My New Hero

“There are things that you don’t get over. You have to find a comfortable place to put them.  But they’re always there.”

  -Ben Palmer on “Eric Clapton: Life in 12 Bars”

Wow!  When I heard that in “Eric Clapton: Life in 12 Bars,”— one, if not the, best rock n’ roll documentaries I’ve ever seen— I said aloud, “That’s perfect.”

For years, I’ve tried to say something about what we can do with our hurts, insults, and rejections and the feelings they stir up.  The best I came up with was “We can never get rid of this stuff.  We can just see it coming our way and be prepared (like Girl Scouts).  Maybe we side step or maybe we dive head first.  But we’ve seen the movie before, know the lines and the conclusion.

All of us have been, say, rejected at one time or another. Clapton was rejected by his biological mother who, after giving birth, turned parenting over to her parents and took off from England to Canada.  Clapton was raised by his grandparents whom he assumed were his mother and father.  Even though he wasn’t told the truth until he was nine or ten, he “knew” that, despite being loved and adored by his grandparents, something deep down was missing.  There was a hole that couldn’t be filled.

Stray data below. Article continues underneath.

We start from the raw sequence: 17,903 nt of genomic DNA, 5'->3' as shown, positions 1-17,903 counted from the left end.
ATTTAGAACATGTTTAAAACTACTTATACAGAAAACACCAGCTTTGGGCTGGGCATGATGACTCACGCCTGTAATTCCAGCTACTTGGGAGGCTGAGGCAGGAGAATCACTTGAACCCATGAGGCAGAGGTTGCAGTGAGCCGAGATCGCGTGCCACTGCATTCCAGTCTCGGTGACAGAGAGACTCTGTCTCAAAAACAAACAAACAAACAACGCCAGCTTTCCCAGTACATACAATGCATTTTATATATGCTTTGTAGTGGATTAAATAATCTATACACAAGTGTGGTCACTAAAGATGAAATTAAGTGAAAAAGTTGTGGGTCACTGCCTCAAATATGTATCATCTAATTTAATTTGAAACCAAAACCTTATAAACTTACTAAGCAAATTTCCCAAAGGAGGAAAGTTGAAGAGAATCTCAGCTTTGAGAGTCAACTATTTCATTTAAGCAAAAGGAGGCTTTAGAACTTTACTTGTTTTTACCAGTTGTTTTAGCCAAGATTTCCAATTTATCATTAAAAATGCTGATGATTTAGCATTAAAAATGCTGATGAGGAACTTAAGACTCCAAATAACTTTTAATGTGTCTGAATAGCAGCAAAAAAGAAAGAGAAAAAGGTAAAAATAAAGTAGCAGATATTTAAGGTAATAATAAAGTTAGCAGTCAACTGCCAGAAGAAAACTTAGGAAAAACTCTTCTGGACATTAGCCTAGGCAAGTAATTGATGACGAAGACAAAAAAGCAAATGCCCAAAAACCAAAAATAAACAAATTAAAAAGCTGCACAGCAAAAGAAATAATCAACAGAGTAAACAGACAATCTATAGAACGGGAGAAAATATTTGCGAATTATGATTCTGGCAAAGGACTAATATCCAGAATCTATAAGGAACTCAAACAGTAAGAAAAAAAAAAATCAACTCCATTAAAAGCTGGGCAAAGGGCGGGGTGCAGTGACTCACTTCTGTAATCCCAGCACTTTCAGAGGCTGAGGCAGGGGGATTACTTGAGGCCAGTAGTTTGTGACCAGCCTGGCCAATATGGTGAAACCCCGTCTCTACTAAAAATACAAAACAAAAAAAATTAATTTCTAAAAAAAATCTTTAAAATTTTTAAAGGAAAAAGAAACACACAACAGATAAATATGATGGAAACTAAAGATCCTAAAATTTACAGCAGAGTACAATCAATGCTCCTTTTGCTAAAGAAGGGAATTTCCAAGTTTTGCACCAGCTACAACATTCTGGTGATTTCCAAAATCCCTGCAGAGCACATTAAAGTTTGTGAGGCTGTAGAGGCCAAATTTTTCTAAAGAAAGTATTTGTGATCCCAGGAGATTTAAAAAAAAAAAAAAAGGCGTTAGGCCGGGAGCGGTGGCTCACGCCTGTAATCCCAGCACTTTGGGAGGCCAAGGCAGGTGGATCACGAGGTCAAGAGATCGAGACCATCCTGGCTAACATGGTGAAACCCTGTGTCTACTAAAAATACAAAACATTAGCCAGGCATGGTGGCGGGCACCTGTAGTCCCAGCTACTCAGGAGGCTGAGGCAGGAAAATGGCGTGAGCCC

That rejection has haunted Clapton throughout his life.  He turned to music as his only solace—the sole way he discovered to mask the hurt but never erase it.  He was a drug addict, then an alcoholic.  He obsessed over George Harrison’s wife for years, wrote an entire album of songs about her and, when he finally “had” her, he was too strung out to make the relationship work.

He had a daughter with a woman he didn’t love.  He repeated his feelings of rejection by rejecting her.  But when he fathered a son with another woman, he found himself—for the first time—more invested in someone other than himself.  Connor’s birth helped him find a comfortable place to put the negative feelings and consequences that had overwhelmed his entire life.

This story has a happy ending but a terrible tragedy in between.  I won’t spill the beans, in case you want to watch the documentary or google Eric Clapton and read more about his life.

Clapton is my new hero.

ESP: Skeptic or Believer?


” . . . now I’m a believer
Not a trace of doubt in my mind . . .”  —The Beatles